The First Circuit has issued an opinion affirming a complete grant of summary judgment for Pfizer, Inc. in United States ex rel. Booker v. Pfizer Inc., No. 16-1805 (1st Cir. Jan. 30, 2017), a False Claims Act (“FCA”) lawsuit in which Ropes & Gray led Pfizer’s defense. The First Circuit’s opinion addressed several recurring issues in FCA litigation. First, the Court held that aggregate data reflecting government expenditures is insufficient to support an FCA claim in the absence of evidence of specific allegedly false claims. Second, the Court emphasized that employee complaints concerning regulatory or statutory violations are not protected under the FCA’s anti-retaliation provision unless the employee complaints specifically concern the submission of false claims.

Background

In August 2009, Pfizer settled a number of cases alleging FCA violations concerning several drugs, including an antipsychotic drug called Geodon. Less than a year later, two former Pfizer sales representatives (“Relators”) filed a qui tam complaint in the District of Massachusetts alleging that Pfizer was continuing to promote Geodon for a number of uses not approved by the FDA and paying kickbacks to doctors in the form of speaker program payments to induce those doctors to prescribe Geodon. One relator also alleged that Pfizer had violated the anti-retaliation provision of the FCA by terminating him because he objected to Pfizer’s supposed instructions to promote Geodon for off-label uses. Following a district court decision granting summary judgment to Pfizer on all claims, Relators appealed.

The First Circuit’s Decision

In affirming summary judgment on Relators’ off-label promotion based claim, the Court found that Relators had failed to produce any evidence of an actual false claim. Relators sought to rely on the First Circuit’s Neurontin cases to argue that aggregate NDTI data reflecting government expenditures for off-label prescriptions proves that false claims were submitted, and therefore evidence of specific false claims is not required. The Court rejected this argument, noting that more is required to plead allegedly false claims with sufficient particularity to survive a motion to dismiss under Rule 9(b), and held that evidence of specific false claims is required to survive summary judgment in an FCA case. The Court explained that the Neurontin cases held only that aggregate data, when accompanied by strong circumstantial evidence, could be used as proof of a causal link between promotion and prescriptions in a civil RICO context; those cases did not hold that aggregate data could be used to prove the existence of false claims in an FCA case. Indeed, the First Circuit in the Booker case held that aggregate data alone could not support a jury finding that false claims were submitted.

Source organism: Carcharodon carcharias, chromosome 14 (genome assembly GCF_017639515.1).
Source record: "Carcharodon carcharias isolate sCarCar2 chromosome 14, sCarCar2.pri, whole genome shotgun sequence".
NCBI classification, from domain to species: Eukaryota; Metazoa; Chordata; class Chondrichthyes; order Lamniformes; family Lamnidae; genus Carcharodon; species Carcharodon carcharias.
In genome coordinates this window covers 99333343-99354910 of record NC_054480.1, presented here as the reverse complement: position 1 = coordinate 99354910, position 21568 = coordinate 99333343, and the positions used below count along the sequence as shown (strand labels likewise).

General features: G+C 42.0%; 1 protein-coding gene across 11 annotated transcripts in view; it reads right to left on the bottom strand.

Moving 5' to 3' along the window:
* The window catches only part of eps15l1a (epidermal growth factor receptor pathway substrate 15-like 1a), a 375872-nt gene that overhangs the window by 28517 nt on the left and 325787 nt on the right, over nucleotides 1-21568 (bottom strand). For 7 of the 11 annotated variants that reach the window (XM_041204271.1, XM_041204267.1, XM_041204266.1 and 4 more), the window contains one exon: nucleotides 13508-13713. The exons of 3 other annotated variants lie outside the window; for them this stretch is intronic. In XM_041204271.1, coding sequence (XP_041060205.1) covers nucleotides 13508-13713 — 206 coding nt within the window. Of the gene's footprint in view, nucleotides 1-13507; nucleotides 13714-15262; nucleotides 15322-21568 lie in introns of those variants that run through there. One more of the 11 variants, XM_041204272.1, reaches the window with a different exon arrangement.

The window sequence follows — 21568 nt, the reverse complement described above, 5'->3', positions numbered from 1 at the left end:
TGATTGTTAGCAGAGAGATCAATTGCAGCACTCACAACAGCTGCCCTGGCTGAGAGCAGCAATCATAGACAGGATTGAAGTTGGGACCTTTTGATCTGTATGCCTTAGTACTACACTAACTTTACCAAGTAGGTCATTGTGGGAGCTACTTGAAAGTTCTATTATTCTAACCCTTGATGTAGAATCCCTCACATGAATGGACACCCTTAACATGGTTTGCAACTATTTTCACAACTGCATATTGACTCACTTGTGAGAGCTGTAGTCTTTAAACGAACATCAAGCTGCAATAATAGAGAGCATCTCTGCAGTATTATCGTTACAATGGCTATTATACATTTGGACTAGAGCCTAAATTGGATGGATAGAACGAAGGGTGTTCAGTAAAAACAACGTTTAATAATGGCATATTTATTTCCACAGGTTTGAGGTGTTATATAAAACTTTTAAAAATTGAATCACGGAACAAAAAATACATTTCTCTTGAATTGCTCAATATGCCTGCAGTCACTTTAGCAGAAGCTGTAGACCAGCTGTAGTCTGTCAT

Although the First Circuit based its affirmance on Relators’ failure to produce competent evidence of a false claim, the Court also suggested that summary judgment may have been independently warranted on falsity grounds. Specifically, the Court acknowledged the undisputed evidence that several state Medicaid programs had chosen to reimburse for the off-label uses of Geodon at issue. The Court noted that Relators’ inability to show that any off-label Geodon claims were filed in a non-reimbursing state might render Relators unable to demonstrate that any claims filed were ineligible for reimbursement and, thus, false.

Finally, the Court affirmed summary judgment for Pfizer on Relators’ retaliation claim. The First Circuit held that complaining or “whistleblowing” about an alleged regulatory or legal violation is not protected conduct under the FCA unless the complaint itself concerned the knowing submission of false claims. In this case, the Court held that voicing concerns about supposed off-label promotion did not qualify as protected conduct. This holding substantially clarified the applicable standard in the First Circuit for FCA protected conduct.

Implications

The First Circuit’s decision reaffirms that evidence of actual false claims is required to prove a violation of the FCA, and establishes that aggregate data cannot substitute for that fundamental element of an FCA cause of action. The decision is also important for FCA defendants because it sets a strict limit to the type of conduct protected under the FCA’s anti-retaliation provision. The decision makes clear that the FCA does not protect conduct that merely concerns regulatory violations, including alleged off-label promotion. Rather, the FCA protects employees who raise concerns about alleged fraudulent conduct in connection with the submission of false claims for government payment.